Last weekend, midway through week 7, I went on holiday – please don’t tell my supervisors. Me and a friend booked flights to Riga, Latvia because I had a Wizzair discount code, and we thought that by booking in January, by the time we got to March it would feel like we were going on holiday for free, right? Following what was one of the more bewildering weeks of my life, it actually couldn’t have come at a better time.
Get there: Scour the Internet for cheap deals! Return flights from Luton were £37.48 each (with the discount code). Getting to Luton can be expensive, but if you register on Unidays and book your coach three days in advance, you get 25% off.
Stay: We got an Airbnb for three nights, costing £33 each for a double room and full access to the house, including the kitchen. Our hosts were living there too and were absolutely wonderful people and really helpful guides to the city. I much preferred having my own room to a more hectic hostel option.
(We did debate not booking accommodation for the final night and just staying out till 5am, when we needed to get to the airport. In hindsight, this would have probably been feasible – you’d just need to find a warm bar to spend a lot of time in.)
Get around: Riga is teeny-tiny and has a ridiculously great public transport system of regular trams and buses – on arrival we got overly-excited and each bought a €10 three-day travel pass, so to make back our money we took a lot of unnecessary buses, but you can actually walk everywhere too.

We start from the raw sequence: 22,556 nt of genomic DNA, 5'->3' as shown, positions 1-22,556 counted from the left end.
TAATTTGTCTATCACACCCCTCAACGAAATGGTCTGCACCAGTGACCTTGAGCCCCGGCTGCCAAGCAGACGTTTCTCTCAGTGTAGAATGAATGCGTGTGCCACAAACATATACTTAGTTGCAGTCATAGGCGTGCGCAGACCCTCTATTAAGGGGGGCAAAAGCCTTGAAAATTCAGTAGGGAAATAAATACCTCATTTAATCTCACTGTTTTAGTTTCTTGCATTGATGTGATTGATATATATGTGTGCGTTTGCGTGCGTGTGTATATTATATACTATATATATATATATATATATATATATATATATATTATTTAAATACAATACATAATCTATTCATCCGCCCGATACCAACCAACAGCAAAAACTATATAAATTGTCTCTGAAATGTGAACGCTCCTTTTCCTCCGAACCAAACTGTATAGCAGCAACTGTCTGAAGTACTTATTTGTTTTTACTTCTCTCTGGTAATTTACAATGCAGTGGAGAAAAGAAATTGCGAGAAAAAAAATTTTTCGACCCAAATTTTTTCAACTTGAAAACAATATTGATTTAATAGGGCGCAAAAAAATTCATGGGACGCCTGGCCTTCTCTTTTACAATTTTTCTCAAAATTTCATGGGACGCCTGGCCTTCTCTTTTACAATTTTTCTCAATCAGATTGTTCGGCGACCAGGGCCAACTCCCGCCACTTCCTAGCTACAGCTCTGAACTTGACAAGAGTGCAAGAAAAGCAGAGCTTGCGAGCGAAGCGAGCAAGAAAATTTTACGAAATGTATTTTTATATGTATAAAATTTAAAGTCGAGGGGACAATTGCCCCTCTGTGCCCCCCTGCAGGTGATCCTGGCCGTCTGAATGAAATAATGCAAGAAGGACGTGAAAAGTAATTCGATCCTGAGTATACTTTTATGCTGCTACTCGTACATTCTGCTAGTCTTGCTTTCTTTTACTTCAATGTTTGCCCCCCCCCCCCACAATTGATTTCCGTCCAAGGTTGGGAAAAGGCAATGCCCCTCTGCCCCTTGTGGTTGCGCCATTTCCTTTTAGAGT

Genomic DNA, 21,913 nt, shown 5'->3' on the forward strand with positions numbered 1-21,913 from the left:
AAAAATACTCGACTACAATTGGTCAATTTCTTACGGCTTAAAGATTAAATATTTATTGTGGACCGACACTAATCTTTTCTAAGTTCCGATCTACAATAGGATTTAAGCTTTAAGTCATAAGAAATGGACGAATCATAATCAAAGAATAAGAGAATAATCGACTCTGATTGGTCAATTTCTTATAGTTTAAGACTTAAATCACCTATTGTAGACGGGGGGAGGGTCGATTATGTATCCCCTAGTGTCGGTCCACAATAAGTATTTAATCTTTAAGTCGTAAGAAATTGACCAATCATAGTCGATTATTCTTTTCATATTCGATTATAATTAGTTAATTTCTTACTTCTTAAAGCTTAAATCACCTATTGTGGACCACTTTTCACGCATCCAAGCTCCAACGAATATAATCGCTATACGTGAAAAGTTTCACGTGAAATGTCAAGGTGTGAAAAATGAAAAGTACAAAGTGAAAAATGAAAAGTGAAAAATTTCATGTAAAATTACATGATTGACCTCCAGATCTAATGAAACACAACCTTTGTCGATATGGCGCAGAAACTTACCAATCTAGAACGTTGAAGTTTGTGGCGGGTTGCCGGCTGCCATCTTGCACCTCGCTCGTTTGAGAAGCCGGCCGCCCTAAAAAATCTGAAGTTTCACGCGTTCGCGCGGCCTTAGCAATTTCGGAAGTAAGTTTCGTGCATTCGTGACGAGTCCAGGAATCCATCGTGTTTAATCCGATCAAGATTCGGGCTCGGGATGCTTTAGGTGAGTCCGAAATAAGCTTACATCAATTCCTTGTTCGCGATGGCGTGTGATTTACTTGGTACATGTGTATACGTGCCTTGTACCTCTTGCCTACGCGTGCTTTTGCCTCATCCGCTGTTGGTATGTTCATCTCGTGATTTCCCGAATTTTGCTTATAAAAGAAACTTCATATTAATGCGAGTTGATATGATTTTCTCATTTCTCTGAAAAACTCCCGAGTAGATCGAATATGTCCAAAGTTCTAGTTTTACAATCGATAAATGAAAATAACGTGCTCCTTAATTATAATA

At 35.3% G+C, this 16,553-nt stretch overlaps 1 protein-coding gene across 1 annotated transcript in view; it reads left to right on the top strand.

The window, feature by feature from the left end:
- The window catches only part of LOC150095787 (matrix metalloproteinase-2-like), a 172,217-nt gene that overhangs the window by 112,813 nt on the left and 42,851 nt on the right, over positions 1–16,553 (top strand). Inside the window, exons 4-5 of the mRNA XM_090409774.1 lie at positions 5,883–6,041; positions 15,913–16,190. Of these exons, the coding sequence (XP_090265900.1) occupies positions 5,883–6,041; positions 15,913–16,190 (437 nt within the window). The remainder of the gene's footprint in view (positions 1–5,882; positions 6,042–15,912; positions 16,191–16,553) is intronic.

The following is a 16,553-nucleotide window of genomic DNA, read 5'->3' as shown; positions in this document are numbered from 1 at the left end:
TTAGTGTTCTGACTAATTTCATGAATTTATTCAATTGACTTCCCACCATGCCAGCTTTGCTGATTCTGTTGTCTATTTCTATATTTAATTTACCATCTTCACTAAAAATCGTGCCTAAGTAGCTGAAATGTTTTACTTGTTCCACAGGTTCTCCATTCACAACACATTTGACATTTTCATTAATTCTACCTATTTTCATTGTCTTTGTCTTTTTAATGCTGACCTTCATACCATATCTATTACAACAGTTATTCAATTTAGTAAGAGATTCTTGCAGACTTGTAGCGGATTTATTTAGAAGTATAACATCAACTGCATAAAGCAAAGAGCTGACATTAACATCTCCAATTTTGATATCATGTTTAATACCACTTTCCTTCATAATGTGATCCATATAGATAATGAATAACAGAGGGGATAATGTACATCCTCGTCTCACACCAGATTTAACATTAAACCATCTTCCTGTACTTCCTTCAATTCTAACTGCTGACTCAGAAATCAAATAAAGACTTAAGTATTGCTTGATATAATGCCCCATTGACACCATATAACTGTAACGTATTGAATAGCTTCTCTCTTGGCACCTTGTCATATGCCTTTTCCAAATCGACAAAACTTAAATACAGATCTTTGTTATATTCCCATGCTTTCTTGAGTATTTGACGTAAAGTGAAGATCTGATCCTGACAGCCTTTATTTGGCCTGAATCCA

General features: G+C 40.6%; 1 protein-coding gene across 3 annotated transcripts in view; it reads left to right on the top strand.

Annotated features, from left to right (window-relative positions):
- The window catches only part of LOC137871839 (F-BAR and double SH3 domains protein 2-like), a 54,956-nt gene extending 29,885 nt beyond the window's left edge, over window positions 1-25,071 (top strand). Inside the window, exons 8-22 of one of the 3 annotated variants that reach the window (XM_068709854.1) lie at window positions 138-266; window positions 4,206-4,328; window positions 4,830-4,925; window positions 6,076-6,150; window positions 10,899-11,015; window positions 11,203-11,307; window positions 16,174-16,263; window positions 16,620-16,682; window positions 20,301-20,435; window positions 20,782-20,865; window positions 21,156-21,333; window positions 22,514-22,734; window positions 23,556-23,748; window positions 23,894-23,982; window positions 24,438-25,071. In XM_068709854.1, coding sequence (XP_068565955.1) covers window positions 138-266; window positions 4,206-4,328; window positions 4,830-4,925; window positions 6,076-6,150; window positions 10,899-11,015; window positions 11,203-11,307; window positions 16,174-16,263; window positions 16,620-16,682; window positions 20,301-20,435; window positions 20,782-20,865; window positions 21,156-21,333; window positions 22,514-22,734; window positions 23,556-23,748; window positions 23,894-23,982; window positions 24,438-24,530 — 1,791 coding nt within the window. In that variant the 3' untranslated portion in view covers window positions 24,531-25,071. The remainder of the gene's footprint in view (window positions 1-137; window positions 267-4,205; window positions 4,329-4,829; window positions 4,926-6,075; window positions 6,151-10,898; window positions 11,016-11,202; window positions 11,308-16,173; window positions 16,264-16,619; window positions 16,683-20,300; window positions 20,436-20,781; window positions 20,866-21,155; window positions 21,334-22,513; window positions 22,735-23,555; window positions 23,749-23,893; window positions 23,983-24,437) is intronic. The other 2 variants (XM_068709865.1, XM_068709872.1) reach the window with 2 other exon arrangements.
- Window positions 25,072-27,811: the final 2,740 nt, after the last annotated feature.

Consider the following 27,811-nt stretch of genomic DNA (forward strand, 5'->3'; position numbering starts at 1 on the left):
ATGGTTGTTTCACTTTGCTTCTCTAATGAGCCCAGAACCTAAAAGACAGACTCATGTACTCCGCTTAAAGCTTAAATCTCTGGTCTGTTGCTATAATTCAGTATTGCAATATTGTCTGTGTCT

Eat: Food in the city is expensive; I would suggest cooking at your accommodation – eat a massive breakfast and take a packed lunch out for the day. But, if you’re keen on eating out:
Tokyo City: An unexpected chain, there’s one what feels like every 300 metres. Ideal if you’re into buy-one-get-one-free sushi.
Lido: It functions like college hall – you get your own tray and get served. Around €6.40 for main, side, and dessert. I tried some grilled chicken with cottage cheese and pineapple, which was unexpected, but also great.
Pakistānas Kebabs: Open till very late, we spent a worrying amount of time here. If you ask for ‘medium’ spicy, it will burn the insides of your mouth.
Riga Cathedral may be the most famous in the area, but the Nativity of Christ Cathedral is far more beautiful. The whole place is painted sky blue with massive murals of scenes from the bible, and we happened to see a local baptism there too.
There is a grand National Museum of Art in Riga, but a stone’s throw away is actually the regional Art Academy, which is worth properly exploring. The building’s interiors are decrepit and chaotic; we played piano and table tennis in the dark amongst mammoth statues and busts. They also had two temporary exhibitions on – it was surprisingly reassuring to see work by other students despite my looming 2000-word deadline.
The Skyline Bar in the Radisson Blu is on the 26th floor and is the tallest point in the city. It’s worth going for nothing but the birds eye view of the whole city.
Rock Café has five floors, each with a different vibe. On the ground floor we spotted the guy who’d sat next to me on the plane from Luton, and we also made it to a live Estonian concert on the third floor. Across the street is Funny Fox Bar, which has a far more intimate vibe. We ended up here in search of local beer and also accidentally performed some terrible karaoke.
The highlight was Jūrmala. A €2.73 return ticket, it takes half an hour from Riga, and trains run till late. Get off at Majori station to get to the heart of this coastal town. It was -1°c and it snowed on the beach. I’ve never seen anything more beautiful.
The friend I travelled with has been around my whole life. She’s landed me in hospital, we got our dogs at the same time, and we’ve been there through births and divorces. Riga was a wonderful addition to our arsenal of bizarre memories. A mid-term holiday may be risky, but when it's just a weekend, it's not so bad. Riga is so compact you can properly cover it and also get a wonderful break in a really short space of time!